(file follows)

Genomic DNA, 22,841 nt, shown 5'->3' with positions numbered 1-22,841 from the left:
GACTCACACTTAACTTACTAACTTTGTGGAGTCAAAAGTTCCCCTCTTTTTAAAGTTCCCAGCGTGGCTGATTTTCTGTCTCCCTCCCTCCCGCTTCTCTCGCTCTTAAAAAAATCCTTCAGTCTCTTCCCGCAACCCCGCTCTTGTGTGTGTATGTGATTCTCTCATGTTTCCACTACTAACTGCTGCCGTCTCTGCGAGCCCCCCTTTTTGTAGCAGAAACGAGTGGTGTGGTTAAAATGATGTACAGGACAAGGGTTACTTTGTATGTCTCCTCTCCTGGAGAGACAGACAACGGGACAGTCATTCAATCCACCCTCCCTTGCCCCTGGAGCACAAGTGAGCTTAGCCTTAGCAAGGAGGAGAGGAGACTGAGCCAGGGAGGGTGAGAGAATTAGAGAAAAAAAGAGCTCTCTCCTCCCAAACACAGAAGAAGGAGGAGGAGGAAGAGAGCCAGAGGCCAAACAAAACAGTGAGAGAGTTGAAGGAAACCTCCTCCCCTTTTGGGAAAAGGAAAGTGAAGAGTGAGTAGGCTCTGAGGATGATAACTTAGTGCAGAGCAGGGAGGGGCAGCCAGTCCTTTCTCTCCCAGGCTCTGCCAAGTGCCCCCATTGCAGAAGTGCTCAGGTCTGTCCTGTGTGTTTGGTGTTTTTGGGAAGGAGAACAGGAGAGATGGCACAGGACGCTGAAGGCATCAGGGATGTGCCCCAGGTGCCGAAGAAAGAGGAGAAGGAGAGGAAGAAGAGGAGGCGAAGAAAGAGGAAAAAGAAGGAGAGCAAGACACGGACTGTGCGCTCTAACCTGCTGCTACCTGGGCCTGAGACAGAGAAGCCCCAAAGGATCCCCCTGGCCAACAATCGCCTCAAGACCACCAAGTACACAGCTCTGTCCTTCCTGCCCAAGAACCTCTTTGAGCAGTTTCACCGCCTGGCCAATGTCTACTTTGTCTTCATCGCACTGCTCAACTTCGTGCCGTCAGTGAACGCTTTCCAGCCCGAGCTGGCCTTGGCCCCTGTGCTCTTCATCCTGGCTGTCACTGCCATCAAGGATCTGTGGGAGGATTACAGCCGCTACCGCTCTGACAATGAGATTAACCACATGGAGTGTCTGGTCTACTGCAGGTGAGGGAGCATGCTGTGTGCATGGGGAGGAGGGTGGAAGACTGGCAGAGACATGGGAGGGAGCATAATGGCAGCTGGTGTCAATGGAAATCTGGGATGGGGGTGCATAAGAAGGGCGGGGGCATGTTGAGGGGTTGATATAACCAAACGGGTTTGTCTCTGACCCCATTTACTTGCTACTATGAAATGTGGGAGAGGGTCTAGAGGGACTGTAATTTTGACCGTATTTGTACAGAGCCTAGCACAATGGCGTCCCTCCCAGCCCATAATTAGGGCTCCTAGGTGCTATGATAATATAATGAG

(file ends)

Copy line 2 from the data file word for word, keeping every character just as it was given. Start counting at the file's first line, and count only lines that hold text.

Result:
GACTCACACTTAACTTACTAACTTTGTGGAGTCAAAAGTTCCCCTCTTTTTAAAGTTCCCAGCGTGGCTGATTTTCTGTCTCCCTCCCTCCCGCTTCTCTCGCTCTTAAAAAAATCCTTCAGTCTCTTCCCGCAACCCCGCTCTTGTGTGTGTATGTGATTCTCTCATGTTTCCACTACTAACTGCTGCCGTCTCTGCGAGCCCCCCTTTTTGTAGCAGAAACGAGTGGTGTGGTTAAAATGATGTACAGGACAAGGGTTACTTTGTATGTCTCCTCTCCTGGAGAGACAGACAACGGGACAGTCATTCAATCCACCCTCCCTTGCCCCTGGAGCACAAGTGAGCTTAGCCTTAGCAAGGAGGAGAGGAGACTGAGCCAGGGAGGGTGAGAGAATTAGAGAAAAAAAGAGCTCTCTCCTCCCAAACACAGAAGAAGGAGGAGGAGGAAGAGAGCCAGAGGCCAAACAAAACAGTGAGAGAGTTGAAGGAAACCTCCTCCCCTTTTGGGAAAAGGAAAGTGAAGAGTGAGTAGGCTCTGAGGATGATAACTTAGTGCAGAGCAGGGAGGGGCAGCCAGTCCTTTCTCTCCCAGGCTCTGCCAAGTGCCCCCATTGCAGAAGTGCTCAGGTCTGTCCTGTGTGTTTGGTGTTTTTGGGAAGGAGAACAGGAGAGATGGCACAGGACGCTGAAGGCATCAGGGATGTGCCCCAGGTGCCGAAGAAAGAGGAGAAGGAGAGGAAGAAGAGGAGGCGAAGAAAGAGGAAAAAGAAGGAGAGCAAGACACGGACTGTGCGCTCTAACCTGCTGCTACCTGGGCCTGAGACAGAGAAGCCCCAAAGGATCCCCCTGGCCAACAATCGCCTCAAGACCACCAAGTACACAGCTCTGTCCTTCCTGCCCAAGAACCTCTTTGAGCAGTTTCACCGCCTGGCCAATGTCTACTTTGTCTTCATCGCACTGCTCAACTTCGTGCCGTCAGTGAACGCTTTCCAGCCCGAGCTGGCCTTGGCCCCTGTGCTCTTCATCCTGGCTGTCACTGCCATCAAGGATCTGTGGGAGGATTACAGCCGCTACCGCTCTGACAATGAGATTAACCACATGGAGTGTCTGGTCTACTGCAGGTGAGGGAGCATGCTGTGTGCATGGGGAGGAGGGTGGAAGACTGGCAGAGACATGGGAGGGAGCATAATGGCAGCTGGTGTCAATGGAAATCTGGGATGGGGGTGCATAAGAAGGGCGGGGGCATGTTGAGGGGTTGATATAACCAAACGGGTTTGTCTCTGACCCCATTTACTTGCTACTATGAAATGTGGGAGAGGGTCTAGAGGGACTGTAATTTTGACCGTATTTGTACAGAGCCTAGCACAATGGCGTCCCTCCCAGCCCATAATTAGGGCTCCTAGGTGCTATGATAATATAATGAG